The exact relationship she’d had with the man accused of killing her remains unclear. But in the hours after his arrest, it emerged he had shared graphic photographs of the murder online.

 

 

We Came In Peace

One of the interesting things about Star Trek is that it’s not an economy based on scarcity. Within the limitations of energy (and there is a whole lot of it even if you don’t think it’s quite enough to stop Implosion to a New Singularity) and ingenuity one may just say to the Computer, “Make it so,” and so it is. 3-D Printing on a molecular scale.

People pretty much get to do what they want and for every Reginald Endicott Barclay III who has a burning desire to be a Starfleet Officer despite appallingly little aptitude for it, and who is jollied along because one of the “leadership challenges” one must face to be good is to give even your most useless team members a task that will contribute to your over all goal and give them a sense of accomplishment without being too patronizing; you’ll find a dozen Roberts (pronounced the same as Colbert) who don’t like Computers or Replicators or Space and think it’s a perfectly fine and worth application of talent to grow Grapes in the same soil using the same methods as your family has for thousands of years.

Once we were a people who could aspire to goals like that.

11

Here men from the planet Earth first set foot upon the Moon July 1969, A.D. WE CAME IN PEACE FOR ALL MANKIND.

House

Batuka – Madonna

Spirit & Bigger – Beyoncé

How Do You Sleep? – Sam Smith

The Breakfast Club (Light Burden)

Welcome to The Breakfast Club! We’re a disorganized group of rebel lefties who hang out and chat if and when we’re not too hungover we’ve been bailed out we’re not too exhausted from last night’s (CENSORED) the caffeine kicks in. Join us every weekday morning at 9am (ET) and weekend morning at 10:00am (ET) (or whenever we get around to it) to talk about current news and our boring lives and to make fun of LaEscapee! If we are ever running late, it’s PhilJD’s fault.

 photo stress free zone_zps7hlsflkj.jpg

This Day in History

The first men to walk on the Moon; Viking One lands on Mars; Nazi Germany’s dictator Adolf Hitler wounded in an assassination attempt; Mountaineer Edmund Hillary and musician Carlos Santana born.

Breakfast Tunes

Something to Think about over Coffee Prozac

There is no lighter burden, nor more agreeable, than a pen.

Petrarch

Continue reading

Six In The Morning Saturday 20 July 2019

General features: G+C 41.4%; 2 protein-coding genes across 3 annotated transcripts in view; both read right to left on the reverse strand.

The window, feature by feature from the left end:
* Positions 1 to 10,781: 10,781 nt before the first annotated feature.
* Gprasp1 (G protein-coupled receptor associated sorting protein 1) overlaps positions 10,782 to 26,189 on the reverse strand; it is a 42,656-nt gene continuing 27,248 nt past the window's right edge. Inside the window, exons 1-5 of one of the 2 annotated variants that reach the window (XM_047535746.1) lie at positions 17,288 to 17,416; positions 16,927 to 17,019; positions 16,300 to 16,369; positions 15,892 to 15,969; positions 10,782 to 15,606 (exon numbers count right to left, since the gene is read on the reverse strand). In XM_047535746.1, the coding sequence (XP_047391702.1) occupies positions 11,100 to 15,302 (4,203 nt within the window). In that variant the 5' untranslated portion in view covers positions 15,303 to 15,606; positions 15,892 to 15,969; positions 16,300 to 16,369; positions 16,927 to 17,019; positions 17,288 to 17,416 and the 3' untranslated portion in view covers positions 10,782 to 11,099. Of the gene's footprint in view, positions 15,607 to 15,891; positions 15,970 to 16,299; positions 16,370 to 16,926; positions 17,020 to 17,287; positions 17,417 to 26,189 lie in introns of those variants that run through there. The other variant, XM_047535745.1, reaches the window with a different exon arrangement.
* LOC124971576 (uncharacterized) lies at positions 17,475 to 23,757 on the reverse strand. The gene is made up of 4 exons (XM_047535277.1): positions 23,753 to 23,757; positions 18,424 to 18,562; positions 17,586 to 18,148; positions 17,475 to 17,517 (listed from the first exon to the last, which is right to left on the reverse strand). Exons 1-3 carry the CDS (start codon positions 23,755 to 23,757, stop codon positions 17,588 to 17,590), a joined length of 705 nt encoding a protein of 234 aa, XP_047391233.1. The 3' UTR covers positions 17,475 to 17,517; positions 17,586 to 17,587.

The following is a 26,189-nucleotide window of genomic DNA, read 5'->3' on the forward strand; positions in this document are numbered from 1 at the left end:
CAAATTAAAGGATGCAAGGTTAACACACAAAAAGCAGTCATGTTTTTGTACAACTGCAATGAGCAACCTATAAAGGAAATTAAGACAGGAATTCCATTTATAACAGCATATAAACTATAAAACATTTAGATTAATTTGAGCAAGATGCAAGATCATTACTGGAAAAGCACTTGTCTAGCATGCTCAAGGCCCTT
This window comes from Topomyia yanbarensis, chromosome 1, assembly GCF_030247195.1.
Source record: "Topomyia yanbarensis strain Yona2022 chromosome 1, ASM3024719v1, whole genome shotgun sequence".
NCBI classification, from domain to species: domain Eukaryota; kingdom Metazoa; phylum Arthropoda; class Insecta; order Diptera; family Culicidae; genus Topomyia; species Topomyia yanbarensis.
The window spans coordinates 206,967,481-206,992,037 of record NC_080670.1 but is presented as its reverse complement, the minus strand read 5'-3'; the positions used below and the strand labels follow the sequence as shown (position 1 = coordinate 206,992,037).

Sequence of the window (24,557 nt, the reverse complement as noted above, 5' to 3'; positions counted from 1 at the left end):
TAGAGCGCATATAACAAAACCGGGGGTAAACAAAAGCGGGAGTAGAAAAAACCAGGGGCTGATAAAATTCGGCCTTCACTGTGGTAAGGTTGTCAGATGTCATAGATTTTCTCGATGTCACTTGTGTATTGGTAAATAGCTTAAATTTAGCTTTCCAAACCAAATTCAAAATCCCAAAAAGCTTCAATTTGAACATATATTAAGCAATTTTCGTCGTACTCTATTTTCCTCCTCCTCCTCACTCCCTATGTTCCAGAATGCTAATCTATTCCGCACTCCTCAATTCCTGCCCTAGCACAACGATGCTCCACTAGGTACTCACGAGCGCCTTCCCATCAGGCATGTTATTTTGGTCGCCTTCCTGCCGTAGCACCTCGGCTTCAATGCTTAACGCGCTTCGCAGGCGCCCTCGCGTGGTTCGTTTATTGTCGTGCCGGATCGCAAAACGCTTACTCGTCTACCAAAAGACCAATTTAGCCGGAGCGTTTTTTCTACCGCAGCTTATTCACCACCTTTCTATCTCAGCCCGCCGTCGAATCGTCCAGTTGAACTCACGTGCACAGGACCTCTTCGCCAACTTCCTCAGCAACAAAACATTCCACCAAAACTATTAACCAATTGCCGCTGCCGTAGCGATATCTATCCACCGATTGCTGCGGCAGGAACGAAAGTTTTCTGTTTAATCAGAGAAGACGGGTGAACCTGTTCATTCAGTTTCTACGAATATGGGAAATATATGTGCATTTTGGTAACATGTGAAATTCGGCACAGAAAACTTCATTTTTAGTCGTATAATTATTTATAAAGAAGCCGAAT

Iran tanker seizure: UK ‘deeply concerned’

The UK government has said it is “deeply concerned” about Iran’s “unacceptable” seizure of a British-flagged tanker in the Gulf.

The Stena Impero’s owners say they have been unable to contact the ship, which was seized in the Strait of Hormuz, a key waterway in the region.

Foreign Secretary Jeremy Hunt has warned of “serious consequences” if the situation is not resolved quickly.

Iran said the ship was “violating international maritime rules”.

A second British-owned Liberian-flagged tanker, the MV Mesdar, was also boarded by armed guards but was released.

Yang Hengjun: China tells Australia to stop interfering in writer’s detention

Beijing attacks ‘irresponsible remarks’ of Marise Payne and says it is conducting a lawful inquiry into case of Australian academic

China has told Australia to stop interfering in the investigation of Chinese-Australian writer Yang Hengjun and to stop issuing “irresponsible remarks”.

The Australian foreign minister, Marise Payne, said on Friday the federal government was “deeply disappointed” that Yang had been transferred to criminal detention in China, saying he should be released if he was being held “for his political views”. Payne was seeking clarification over the reasons for his detention.

A spokesman for China’s foreign ministry said Beijing was carrying out a lawful investigation.

US: New York man charged with training ‘Islamic State’ members

A 42-year-old former New York resident who was a sniper for the “Islamic State” has been detained without bail. He faces terrorism charges for attempting to recruit and train members for the militant group.

A New York man has been detained without bail and faces terrorism charges after he became a sniper and weapons trainer for the “Islamic State” (IS) group, according to court documents unsealed on Friday.

Ruslan Maratovich Asainov, a 42-year-old naturalized US citizen from Kazakhstan, was detained by the Syrian Democratic Forces and transferred to FBI custody earlier this week, prosecutors said. He was charged with providing material support to IS, including providing training to terrorist soldiers and attempting to recruit members.

Extrajudicial killings by police in Nairobi’s slums drop after activists call for change